Bectu statement on working in extreme heat

11 July 2022

Employers have a responsibility to ensure, so far as is reasonably practicable, that temperatures and environmental conditions do not affect workers’ health and safety. If there is a risk that they will, employers must carry out an assessment of those risks and implement measures to control them.

Melting street thermometer against bright summer sun.High temperature.Summer heat.Concept of global warming.

As the UK continues to experience more extreme weather this will become increasingly important.

While there is no legal maximum workplace temperature in the UK, employers need to ensure that staff can work safely in periods of severe heat.It is usually accepted that people work best at a temperature between 16°C and 24°C, although this can vary depending on the kind of work being done and the environmental conditions in the workplace – factors such as humidity, clothing and heat sources.

Bectu crew working predominately outside or in cramped workspaces may be particularly at risk due to over exposure to the sun or poor ventilation.

Members with health and safety concerns should raise these with heads of department and line producers/unit production managers in the first instance, and should check that workplace risk assessments are being followed. If concerns are not being adequately addressed then please contact your Bectu official.

Further information, resources and training

Further information on what the law says about workplace temperature.

The Health and Safety Executive also has useful information on heat stress and it’s worth reviewing this factsheet from the Media, Entertainment & Arts Alliance in Australia on working in extreme heat.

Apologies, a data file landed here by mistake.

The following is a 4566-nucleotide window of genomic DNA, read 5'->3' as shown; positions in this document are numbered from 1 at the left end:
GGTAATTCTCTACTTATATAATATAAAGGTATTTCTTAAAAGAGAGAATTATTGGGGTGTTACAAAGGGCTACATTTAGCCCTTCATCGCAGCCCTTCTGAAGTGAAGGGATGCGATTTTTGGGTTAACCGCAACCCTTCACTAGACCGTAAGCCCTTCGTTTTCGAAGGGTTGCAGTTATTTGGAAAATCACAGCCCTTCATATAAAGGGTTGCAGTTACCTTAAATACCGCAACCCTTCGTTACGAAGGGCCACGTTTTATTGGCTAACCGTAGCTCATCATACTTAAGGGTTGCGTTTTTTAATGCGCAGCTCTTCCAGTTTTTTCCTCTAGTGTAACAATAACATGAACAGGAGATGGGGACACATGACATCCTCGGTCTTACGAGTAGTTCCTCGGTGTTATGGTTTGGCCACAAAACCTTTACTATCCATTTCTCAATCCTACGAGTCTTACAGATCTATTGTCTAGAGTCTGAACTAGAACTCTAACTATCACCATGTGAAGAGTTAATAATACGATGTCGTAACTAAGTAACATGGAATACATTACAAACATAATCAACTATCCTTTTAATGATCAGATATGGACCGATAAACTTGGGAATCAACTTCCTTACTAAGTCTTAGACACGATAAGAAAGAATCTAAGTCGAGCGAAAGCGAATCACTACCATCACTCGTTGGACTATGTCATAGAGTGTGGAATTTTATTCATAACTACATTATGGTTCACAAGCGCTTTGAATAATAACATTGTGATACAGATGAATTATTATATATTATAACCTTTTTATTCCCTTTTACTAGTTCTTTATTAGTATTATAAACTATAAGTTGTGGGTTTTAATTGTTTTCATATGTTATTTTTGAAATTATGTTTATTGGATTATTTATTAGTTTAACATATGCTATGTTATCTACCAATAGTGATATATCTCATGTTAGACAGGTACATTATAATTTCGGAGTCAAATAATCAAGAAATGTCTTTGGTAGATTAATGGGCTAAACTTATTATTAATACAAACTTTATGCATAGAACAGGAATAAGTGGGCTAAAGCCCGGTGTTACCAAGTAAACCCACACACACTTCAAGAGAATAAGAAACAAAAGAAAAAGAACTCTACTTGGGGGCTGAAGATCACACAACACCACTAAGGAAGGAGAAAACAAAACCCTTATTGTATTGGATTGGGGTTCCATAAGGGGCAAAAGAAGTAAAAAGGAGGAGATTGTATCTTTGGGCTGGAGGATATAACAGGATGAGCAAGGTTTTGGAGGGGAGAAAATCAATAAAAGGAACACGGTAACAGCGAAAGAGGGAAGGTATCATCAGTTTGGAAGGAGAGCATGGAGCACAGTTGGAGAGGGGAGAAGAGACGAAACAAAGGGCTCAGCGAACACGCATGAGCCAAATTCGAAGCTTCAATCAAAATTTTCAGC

If you work in theatres, the Theatre Safety Committee also has guidance on working in hot weather.

Check out the TUC’s Cool It! guide for union activists on dealing with high temperatures at work, and their Hot in Here video. The TUC has also released a new online mini course that gives union reps tools for identifying and fixing extreme working temperature issues in the workplace. Find out more here.

Also take a look at the TUC guidance for how employers can work with their health and safety union reps to introduce measures to protect staff who work outdoors, and 8 steps employers can take to keep work cool.

Bectu National Secretary Spencer MacDonald said:

“With the onset of extreme heat and further heatwaves predicted this summer, employers should ensure they have appropriate measures in place to ensure a safe and healthy working environment. This is particularly pertinent for film and TV productions who are likely to have staff working outside in extreme heat or facing prolonged sun exposure.

“Health and safety at work is paramount. As summers in the UK grow increasingly hotter, it’s important that productions take seriously their duty of care and that they proactively risk assess and do what they can to mitigate the risks of extreme heat, such as providing protection from direct sunlight or supplying sun cream.

“Members working in extreme heat should take care to minimise their exposure and should check that their workplace risk assessments are being followed and raise any concerns with their employer directly. If these are not met then Bectu is here to help.”